It's no secret that our attention span shortens by the day. As a matter of fact, in 2015, the average human had an attention span of 8.25 seconds. And if you are wondering how we should feel about this number, you should know that it is shorter than the one of a goldfish (!). Furthermore, you should also be aware that it decreased by almost 4 seconds in just 15 years. So, if you are trying to imagine where we'll be in 2030, let's just say that we'll probably be competing for the podium with fruit flies.
Now, as alarming as this may sound, this topic is mainly discussed by marketing as it directly affects how users interact with apps. Yet, content creators are not the only ones suffering from the lack of focus. No. The incapacity to concentrate on tasks affects organizations worldwide.
Studies show that, on average, within each working hour, employees check their emails 30 times. Yes, that means every two minutes. Oddly enough, they do it not because they are waiting for a message. They do it simply because they can't stay focused on a task without moving their attention to something else. And even though these employees stop just for a few seconds, it's enough to get distracted.
With this thought in mind, we started to think about what team leaders could do. What can they do to coach and foster an environment with much more focus? Our point of view: it's about deeply understanding the team in order to remove distractions and create more flow.
So what exactly is this flow we are referring to?
A while back, we brought to discussion the aspect of Positive Psychology. Back then, we talked about the fact that there is just one universal happiness. And today, we want to address another part of this domain, which is precisely the notion of “flow” mentioned above.
Mihaly Csikszentmihalyi is the father of the concept, and he explains how flow should be perceived as "the holistic sensation that people feel when they act with total involvement."
Furthermore, he highlights the fact that in order for people to enter the state of flow they need to tackle challenges that are just right for their level of expertise. Simply put, each individual needs to be given tasks that are neither too easy nor too tough for their skills.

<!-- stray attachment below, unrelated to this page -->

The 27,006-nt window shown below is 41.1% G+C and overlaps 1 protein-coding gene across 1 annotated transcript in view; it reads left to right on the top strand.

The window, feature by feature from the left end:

"Enjoyment appears at the boundary between boredom and anxiety when the challenges are just balanced with the person's capacity to act."
- Mihaly Csikszentmihalyi
Having a team that is emerged in a flow status is what every leader should aspire to have. Being in a state of flow makes us completely focused on the activity we perform. Being in a state of flow removes all other distractions, allowing us to get involved 100% and use our skills to the utmost. In other words, being in a state of flow increases our attention span, helping us concentrate better. And that's something to be desired.
Now to wrap things up, we want to suggest a couple of things to you, the leader in charge of your team. In order to create an effective environment for your team, make sure that you give your employees challenges that are appropriate for their skills. Moreover, communicate your goals clearly and give them a sense of empowerment. Help your employees by offering unambiguous feedback each step of the way. And more importantly, let them tell you their thoughts about their focus, or lack thereof.
So the big secret to creating a team environment to strive for is very simple: continuously ask questions and provide feedback. Doing so will allow you to understand your employees and let them know you. Because, yes, it's really that straightforward.
At Hapkey, we want to create a solution that gives teams more abilities to drive continuous team improvement, to be used by the leader and their team, not by the HR department.
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